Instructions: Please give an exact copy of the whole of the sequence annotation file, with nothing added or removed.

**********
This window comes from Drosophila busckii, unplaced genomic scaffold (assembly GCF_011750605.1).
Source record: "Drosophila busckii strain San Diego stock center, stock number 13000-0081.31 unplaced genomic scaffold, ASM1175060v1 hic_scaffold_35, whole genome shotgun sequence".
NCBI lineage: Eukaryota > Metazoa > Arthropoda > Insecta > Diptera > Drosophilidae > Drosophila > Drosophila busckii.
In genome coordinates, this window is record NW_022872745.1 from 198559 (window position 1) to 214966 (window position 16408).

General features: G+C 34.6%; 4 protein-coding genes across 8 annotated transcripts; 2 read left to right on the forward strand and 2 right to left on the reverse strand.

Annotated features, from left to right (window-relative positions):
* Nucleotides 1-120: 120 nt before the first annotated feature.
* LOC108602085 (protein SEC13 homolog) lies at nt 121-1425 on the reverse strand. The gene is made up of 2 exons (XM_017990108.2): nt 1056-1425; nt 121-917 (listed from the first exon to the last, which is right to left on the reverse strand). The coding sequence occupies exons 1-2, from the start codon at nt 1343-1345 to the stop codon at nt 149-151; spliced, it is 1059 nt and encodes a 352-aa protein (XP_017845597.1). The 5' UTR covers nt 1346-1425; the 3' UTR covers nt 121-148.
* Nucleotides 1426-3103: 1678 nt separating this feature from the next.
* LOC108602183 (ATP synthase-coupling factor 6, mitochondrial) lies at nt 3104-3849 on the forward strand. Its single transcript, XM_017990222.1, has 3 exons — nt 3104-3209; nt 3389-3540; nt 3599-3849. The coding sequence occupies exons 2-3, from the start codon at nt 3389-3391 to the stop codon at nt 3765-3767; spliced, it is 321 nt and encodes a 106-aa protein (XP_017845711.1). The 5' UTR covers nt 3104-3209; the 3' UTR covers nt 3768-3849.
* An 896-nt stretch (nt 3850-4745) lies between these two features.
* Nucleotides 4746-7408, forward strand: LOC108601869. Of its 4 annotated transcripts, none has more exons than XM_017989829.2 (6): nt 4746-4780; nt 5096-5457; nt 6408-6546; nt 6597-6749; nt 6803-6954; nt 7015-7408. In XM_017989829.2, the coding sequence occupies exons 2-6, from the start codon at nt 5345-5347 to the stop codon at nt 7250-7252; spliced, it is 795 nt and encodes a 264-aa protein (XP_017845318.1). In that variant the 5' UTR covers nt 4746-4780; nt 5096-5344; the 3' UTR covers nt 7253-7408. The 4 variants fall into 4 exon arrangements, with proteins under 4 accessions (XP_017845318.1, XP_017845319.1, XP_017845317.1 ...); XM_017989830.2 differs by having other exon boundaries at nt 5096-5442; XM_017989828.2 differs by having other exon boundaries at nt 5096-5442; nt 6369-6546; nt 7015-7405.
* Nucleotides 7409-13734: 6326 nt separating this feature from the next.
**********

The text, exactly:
This window comes from Drosophila busckii, unplaced genomic scaffold (assembly GCF_011750605.1).
Source record: "Drosophila busckii strain San Diego stock center, stock number 13000-0081.31 unplaced genomic scaffold, ASM1175060v1 hic_scaffold_35, whole genome shotgun sequence".
NCBI lineage: Eukaryota > Metazoa > Arthropoda > Insecta > Diptera > Drosophilidae > Drosophila > Drosophila busckii.
In genome coordinates, this window is record NW_022872745.1 from 198559 (window position 1) to 214966 (window position 16408).

General features: G+C 34.6%; 4 protein-coding genes across 8 annotated transcripts; 2 read left to right on the forward strand and 2 right to left on the reverse strand.

Annotated features, from left to right (window-relative positions):
* Nucleotides 1-120: 120 nt before the first annotated feature.
* LOC108602085 (protein SEC13 homolog) lies at nt 121-1425 on the reverse strand. The gene is made up of 2 exons (XM_017990108.2): nt 1056-1425; nt 121-917 (listed from the first exon to the last, which is right to left on the reverse strand). The coding sequence occupies exons 1-2, from the start codon at nt 1343-1345 to the stop codon at nt 149-151; spliced, it is 1059 nt and encodes a 352-aa protein (XP_017845597.1). The 5' UTR covers nt 1346-1425; the 3' UTR covers nt 121-148.
* Nucleotides 1426-3103: 1678 nt separating this feature from the next.
* LOC108602183 (ATP synthase-coupling factor 6, mitochondrial) lies at nt 3104-3849 on the forward strand. Its single transcript, XM_017990222.1, has 3 exons — nt 3104-3209; nt 3389-3540; nt 3599-3849. The coding sequence occupies exons 2-3, from the start codon at nt 3389-3391 to the stop codon at nt 3765-3767; spliced, it is 321 nt and encodes a 106-aa protein (XP_017845711.1). The 5' UTR covers nt 3104-3209; the 3' UTR covers nt 3768-3849.
* An 896-nt stretch (nt 3850-4745) lies between these two features.
* Nucleotides 4746-7408, forward strand: LOC108601869. Of its 4 annotated transcripts, none has more exons than XM_017989829.2 (6): nt 4746-4780; nt 5096-5457; nt 6408-6546; nt 6597-6749; nt 6803-6954; nt 7015-7408. In XM_017989829.2, the coding sequence occupies exons 2-6, from the start codon at nt 5345-5347 to the stop codon at nt 7250-7252; spliced, it is 795 nt and encodes a 264-aa protein (XP_017845318.1). In that variant the 5' UTR covers nt 4746-4780; nt 5096-5344; the 3' UTR covers nt 7253-7408. The 4 variants fall into 4 exon arrangements, with proteins under 4 accessions (XP_017845318.1, XP_017845319.1, XP_017845317.1 ...); XM_017989830.2 differs by having other exon boundaries at nt 5096-5442; XM_017989828.2 differs by having other exon boundaries at nt 5096-5442; nt 6369-6546; nt 7015-7405.
* Nucleotides 7409-13734: 6326 nt separating this feature from the next.